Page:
Cannon answers questions on federal budget and medicine


    By Bret Clark

    Congressman Chris Cannon heard and expressed views on many issues, including restructuring Social Security and keeping the price of prescription drugs low, in a question and answer session Tuesday, the Fourth of July.

    Cannon discussed in detail his feelings about the future of Social Security and the federal budget surplus that could be nearly 4 trillion dollars.

    Cannon projected that in the next eight years the federal government could use the budget surplus to pay off all of its public debt.

    He said this would cause a huge reduction in interest rates, promoting economic development.

    Dan Stolberg, a Provo city resident, voiced concerns that the money would be better used in saving the Social Security system.

    “The (Social Security) numbers don’t really work anymore because of changing demographics,” Stolberg said.

    He said at its inception, Congress planned that only 1 percent of the population would ever use Social Security.

    Now, because of longer life spans and fewer children, the percentage has increased considerably, Stolberg said.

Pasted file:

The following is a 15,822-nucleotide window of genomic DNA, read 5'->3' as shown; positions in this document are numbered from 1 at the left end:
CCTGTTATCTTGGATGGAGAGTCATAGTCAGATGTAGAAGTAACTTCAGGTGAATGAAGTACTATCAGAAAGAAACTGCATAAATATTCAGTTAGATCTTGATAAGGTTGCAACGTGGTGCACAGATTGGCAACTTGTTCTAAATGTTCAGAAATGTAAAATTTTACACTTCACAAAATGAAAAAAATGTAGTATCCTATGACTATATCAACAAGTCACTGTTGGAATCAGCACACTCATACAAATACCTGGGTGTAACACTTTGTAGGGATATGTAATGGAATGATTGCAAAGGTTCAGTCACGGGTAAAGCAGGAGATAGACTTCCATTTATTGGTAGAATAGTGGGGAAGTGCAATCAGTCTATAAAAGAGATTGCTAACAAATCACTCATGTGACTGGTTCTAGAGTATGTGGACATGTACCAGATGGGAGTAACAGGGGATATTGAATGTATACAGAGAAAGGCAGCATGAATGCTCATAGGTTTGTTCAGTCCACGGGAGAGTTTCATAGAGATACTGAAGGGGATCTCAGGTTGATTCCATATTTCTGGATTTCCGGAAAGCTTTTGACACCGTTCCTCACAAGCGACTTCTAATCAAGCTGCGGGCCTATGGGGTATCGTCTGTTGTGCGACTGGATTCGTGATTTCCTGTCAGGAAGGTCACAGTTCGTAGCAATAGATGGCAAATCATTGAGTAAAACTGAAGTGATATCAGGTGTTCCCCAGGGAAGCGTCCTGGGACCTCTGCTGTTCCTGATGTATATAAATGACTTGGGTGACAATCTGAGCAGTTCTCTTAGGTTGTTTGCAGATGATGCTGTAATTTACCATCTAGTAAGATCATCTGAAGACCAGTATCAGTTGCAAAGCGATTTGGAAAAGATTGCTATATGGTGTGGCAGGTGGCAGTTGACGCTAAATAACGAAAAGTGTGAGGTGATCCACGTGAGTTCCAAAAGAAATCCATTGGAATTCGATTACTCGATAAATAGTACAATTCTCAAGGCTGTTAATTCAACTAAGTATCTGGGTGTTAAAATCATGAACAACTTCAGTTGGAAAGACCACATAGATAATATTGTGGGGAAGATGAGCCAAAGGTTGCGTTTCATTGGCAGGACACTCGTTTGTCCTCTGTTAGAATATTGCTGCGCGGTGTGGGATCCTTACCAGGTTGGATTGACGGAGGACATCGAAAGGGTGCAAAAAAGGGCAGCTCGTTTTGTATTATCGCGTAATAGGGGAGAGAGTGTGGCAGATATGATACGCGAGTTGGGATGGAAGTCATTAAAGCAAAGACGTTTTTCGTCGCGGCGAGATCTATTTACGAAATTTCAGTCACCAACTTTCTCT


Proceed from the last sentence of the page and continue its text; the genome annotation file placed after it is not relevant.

The current Social Security system will not be able to handle the drain for much longer, he said.

    Cannon said he believed answers will be found as the economy continues to grow.

    His major concern with the Social Security system is people are not guaranteed any money.

    “I would like a system that at least gives people as much control (over their own money input) as possible,” Cannon said.

    Currently people that pay Social Security pay for current users instead of into an account that they will be able to use in the future.

    When asked what he planned to do about high prescription drug prices Cannon said he supported a total revamping of the Medicaid program.

    Cannon said when Congress first set up the Medicaid system, the medical profession in general focused on surgery.

    In the past ten years doctors and patients have begun to rely more heavily on drugs than surgery and the Medicaid system has had troubles conforming to the new trends, Cannon said.

    “I would like to institute a system that is driven by the market,” he said.

    He said this type of system would better meet both the needs of the government and the people.

    “Cannon is making (drug prices) worse to make stock holders happy,” said Grant Richards, one of Cannon’s constituents.

    He said drugs can be gotten cheaper in Mexico and Canada and Cannon should help facilitate lower prices in the United States.

    Cannon explained that most prescription drug development is done in the United States and this development causes the high prices.

    Any regulation of drug prices could lead to less development and stifle medical advancement, Cannon said.

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